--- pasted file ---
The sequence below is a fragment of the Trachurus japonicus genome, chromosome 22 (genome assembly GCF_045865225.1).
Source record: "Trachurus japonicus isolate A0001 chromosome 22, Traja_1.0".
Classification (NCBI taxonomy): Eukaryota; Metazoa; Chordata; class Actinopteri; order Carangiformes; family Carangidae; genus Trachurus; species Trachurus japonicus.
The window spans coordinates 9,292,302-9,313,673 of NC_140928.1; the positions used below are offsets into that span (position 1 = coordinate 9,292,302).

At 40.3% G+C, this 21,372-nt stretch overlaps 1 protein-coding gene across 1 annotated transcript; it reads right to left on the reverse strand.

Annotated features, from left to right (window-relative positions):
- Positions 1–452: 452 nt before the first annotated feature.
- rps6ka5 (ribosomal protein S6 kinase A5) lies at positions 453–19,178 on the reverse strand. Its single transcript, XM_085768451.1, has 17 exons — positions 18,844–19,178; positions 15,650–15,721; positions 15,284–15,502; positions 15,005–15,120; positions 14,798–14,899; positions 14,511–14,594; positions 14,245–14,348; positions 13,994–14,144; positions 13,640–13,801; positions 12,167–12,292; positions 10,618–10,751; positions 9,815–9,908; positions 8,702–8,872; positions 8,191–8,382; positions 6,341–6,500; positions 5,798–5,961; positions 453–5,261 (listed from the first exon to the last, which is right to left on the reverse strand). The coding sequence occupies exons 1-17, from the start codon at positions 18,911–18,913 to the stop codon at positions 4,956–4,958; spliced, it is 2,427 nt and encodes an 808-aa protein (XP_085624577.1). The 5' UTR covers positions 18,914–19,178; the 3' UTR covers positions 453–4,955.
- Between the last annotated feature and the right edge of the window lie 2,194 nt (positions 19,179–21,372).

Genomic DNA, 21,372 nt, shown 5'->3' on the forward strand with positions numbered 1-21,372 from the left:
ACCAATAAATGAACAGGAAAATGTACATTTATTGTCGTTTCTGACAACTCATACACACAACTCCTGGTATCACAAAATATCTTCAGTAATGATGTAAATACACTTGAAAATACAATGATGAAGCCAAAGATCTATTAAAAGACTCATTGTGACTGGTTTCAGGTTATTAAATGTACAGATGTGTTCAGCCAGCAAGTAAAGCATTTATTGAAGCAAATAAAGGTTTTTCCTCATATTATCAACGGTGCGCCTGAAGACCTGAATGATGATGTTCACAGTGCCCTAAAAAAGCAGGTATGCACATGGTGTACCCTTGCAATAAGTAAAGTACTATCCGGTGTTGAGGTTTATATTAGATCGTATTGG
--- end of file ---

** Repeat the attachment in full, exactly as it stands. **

The sequence below is a fragment of the Trachurus japonicus genome, chromosome 22 (genome assembly GCF_045865225.1).
Source record: "Trachurus japonicus isolate A0001 chromosome 22, Traja_1.0".
Classification (NCBI taxonomy): Eukaryota; Metazoa; Chordata; class Actinopteri; order Carangiformes; family Carangidae; genus Trachurus; species Trachurus japonicus.
The window spans coordinates 9,292,302-9,313,673 of NC_140928.1; the positions used below are offsets into that span (position 1 = coordinate 9,292,302).

At 40.3% G+C, this 21,372-nt stretch overlaps 1 protein-coding gene across 1 annotated transcript; it reads right to left on the reverse strand.

Annotated features, from left to right (window-relative positions):
- Positions 1–452: 452 nt before the first annotated feature.
- rps6ka5 (ribosomal protein S6 kinase A5) lies at positions 453–19,178 on the reverse strand. Its single transcript, XM_085768451.1, has 17 exons — positions 18,844–19,178; positions 15,650–15,721; positions 15,284–15,502; positions 15,005–15,120; positions 14,798–14,899; positions 14,511–14,594; positions 14,245–14,348; positions 13,994–14,144; positions 13,640–13,801; positions 12,167–12,292; positions 10,618–10,751; positions 9,815–9,908; positions 8,702–8,872; positions 8,191–8,382; positions 6,341–6,500; positions 5,798–5,961; positions 453–5,261 (listed from the first exon to the last, which is right to left on the reverse strand). The coding sequence occupies exons 1-17, from the start codon at positions 18,911–18,913 to the stop codon at positions 4,956–4,958; spliced, it is 2,427 nt and encodes an 808-aa protein (XP_085624577.1). The 5' UTR covers positions 18,914–19,178; the 3' UTR covers positions 453–4,955.
- Between the last annotated feature and the right edge of the window lie 2,194 nt (positions 19,179–21,372).

Genomic DNA, 21,372 nt, shown 5'->3' on the forward strand with positions numbered 1-21,372 from the left:
ACCAATAAATGAACAGGAAAATGTACATTTATTGTCGTTTCTGACAACTCATACACACAACTCCTGGTATCACAAAATATCTTCAGTAATGATGTAAATACACTTGAAAATACAATGATGAAGCCAAAGATCTATTAAAAGACTCATTGTGACTGGTTTCAGGTTATTAAATGTACAGATGTGTTCAGCCAGCAAGTAAAGCATTTATTGAAGCAAATAAAGGTTTTTCCTCATATTATCAACGGTGCGCCTGAAGACCTGAATGATGATGTTCACAGTGCCCTAAAAAAGCAGGTATGCACATGGTGTACCCTTGCAATAAGTAAAGTACTATCCGGTGTTGAGGTTTATATTAGATCGTATTGG